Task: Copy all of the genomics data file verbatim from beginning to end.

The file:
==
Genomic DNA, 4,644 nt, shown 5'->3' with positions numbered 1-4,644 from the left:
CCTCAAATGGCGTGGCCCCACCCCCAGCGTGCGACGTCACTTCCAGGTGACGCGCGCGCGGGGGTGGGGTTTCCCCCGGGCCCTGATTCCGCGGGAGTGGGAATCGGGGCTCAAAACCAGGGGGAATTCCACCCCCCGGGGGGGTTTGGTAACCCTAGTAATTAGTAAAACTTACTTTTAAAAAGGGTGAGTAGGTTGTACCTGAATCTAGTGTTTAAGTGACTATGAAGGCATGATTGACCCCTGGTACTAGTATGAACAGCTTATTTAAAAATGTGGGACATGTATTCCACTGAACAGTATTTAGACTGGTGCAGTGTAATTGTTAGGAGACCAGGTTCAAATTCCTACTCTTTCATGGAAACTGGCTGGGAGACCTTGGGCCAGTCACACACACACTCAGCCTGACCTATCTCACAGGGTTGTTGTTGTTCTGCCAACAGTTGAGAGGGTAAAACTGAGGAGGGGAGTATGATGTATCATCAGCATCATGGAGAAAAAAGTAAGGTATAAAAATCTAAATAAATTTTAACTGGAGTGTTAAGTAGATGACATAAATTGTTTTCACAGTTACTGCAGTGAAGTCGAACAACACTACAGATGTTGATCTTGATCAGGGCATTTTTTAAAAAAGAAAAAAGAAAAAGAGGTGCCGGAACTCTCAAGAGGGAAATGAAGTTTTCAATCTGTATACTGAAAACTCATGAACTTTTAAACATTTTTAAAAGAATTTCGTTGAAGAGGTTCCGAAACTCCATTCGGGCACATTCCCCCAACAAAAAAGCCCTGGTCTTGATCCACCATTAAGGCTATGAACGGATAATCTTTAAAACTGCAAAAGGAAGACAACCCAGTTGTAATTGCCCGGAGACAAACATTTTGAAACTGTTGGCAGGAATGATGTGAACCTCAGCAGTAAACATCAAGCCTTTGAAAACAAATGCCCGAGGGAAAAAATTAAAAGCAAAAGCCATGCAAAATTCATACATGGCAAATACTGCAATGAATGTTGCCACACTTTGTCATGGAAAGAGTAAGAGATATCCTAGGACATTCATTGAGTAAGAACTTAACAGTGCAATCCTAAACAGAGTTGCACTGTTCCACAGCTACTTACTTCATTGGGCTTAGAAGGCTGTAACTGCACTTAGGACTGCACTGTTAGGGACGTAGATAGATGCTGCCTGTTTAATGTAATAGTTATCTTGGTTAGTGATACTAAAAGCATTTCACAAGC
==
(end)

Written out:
Genomic DNA, 4,644 nt, shown 5'->3' with positions numbered 1-4,644 from the left:
CCTCAAATGGCGTGGCCCCACCCCCAGCGTGCGACGTCACTTCCAGGTGACGCGCGCGCGGGGGTGGGGTTTCCCCCGGGCCCTGATTCCGCGGGAGTGGGAATCGGGGCTCAAAACCAGGGGGAATTCCACCCCCCGGGGGGGTTTGGTAACCCTAGTAATTAGTAAAACTTACTTTTAAAAAGGGTGAGTAGGTTGTACCTGAATCTAGTGTTTAAGTGACTATGAAGGCATGATTGACCCCTGGTACTAGTATGAACAGCTTATTTAAAAATGTGGGACATGTATTCCACTGAACAGTATTTAGACTGGTGCAGTGTAATTGTTAGGAGACCAGGTTCAAATTCCTACTCTTTCATGGAAACTGGCTGGGAGACCTTGGGCCAGTCACACACACACTCAGCCTGACCTATCTCACAGGGTTGTTGTTGTTCTGCCAACAGTTGAGAGGGTAAAACTGAGGAGGGGAGTATGATGTATCATCAGCATCATGGAGAAAAAAGTAAGGTATAAAAATCTAAATAAATTTTAACTGGAGTGTTAAGTAGATGACATAAATTGTTTTCACAGTTACTGCAGTGAAGTCGAACAACACTACAGATGTTGATCTTGATCAGGGCATTTTTTAAAAAAGAAAAAAGAAAAAGAGGTGCCGGAACTCTCAAGAGGGAAATGAAGTTTTCAATCTGTATACTGAAAACTCATGAACTTTTAAACATTTTTAAAAGAATTTCGTTGAAGAGGTTCCGAAACTCCATTCGGGCACATTCCCCCAACAAAAAAGCCCTGGTCTTGATCCACCATTAAGGCTATGAACGGATAATCTTTAAAACTGCAAAAGGAAGACAACCCAGTTGTAATTGCCCGGAGACAAACATTTTGAAACTGTTGGCAGGAATGATGTGAACCTCAGCAGTAAACATCAAGCCTTTGAAAACAAATGCCCGAGGGAAAAAATTAAAAGCAAAAGCCATGCAAAATTCATACATGGCAAATACTGCAATGAATGTTGCCACACTTTGTCATGGAAAGAGTAAGAGATATCCTAGGACATTCATTGAGTAAGAACTTAACAGTGCAATCCTAAACAGAGTTGCACTGTTCCACAGCTACTTACTTCATTGGGCTTAGAAGGCTGTAACTGCACTTAGGACTGCACTGTTAGGGACGTAGATAGATGCTGCCTGTTTAATGTAATAGTTATCTTGGTTAGTGATACTAAAAGCATTTCACAAGC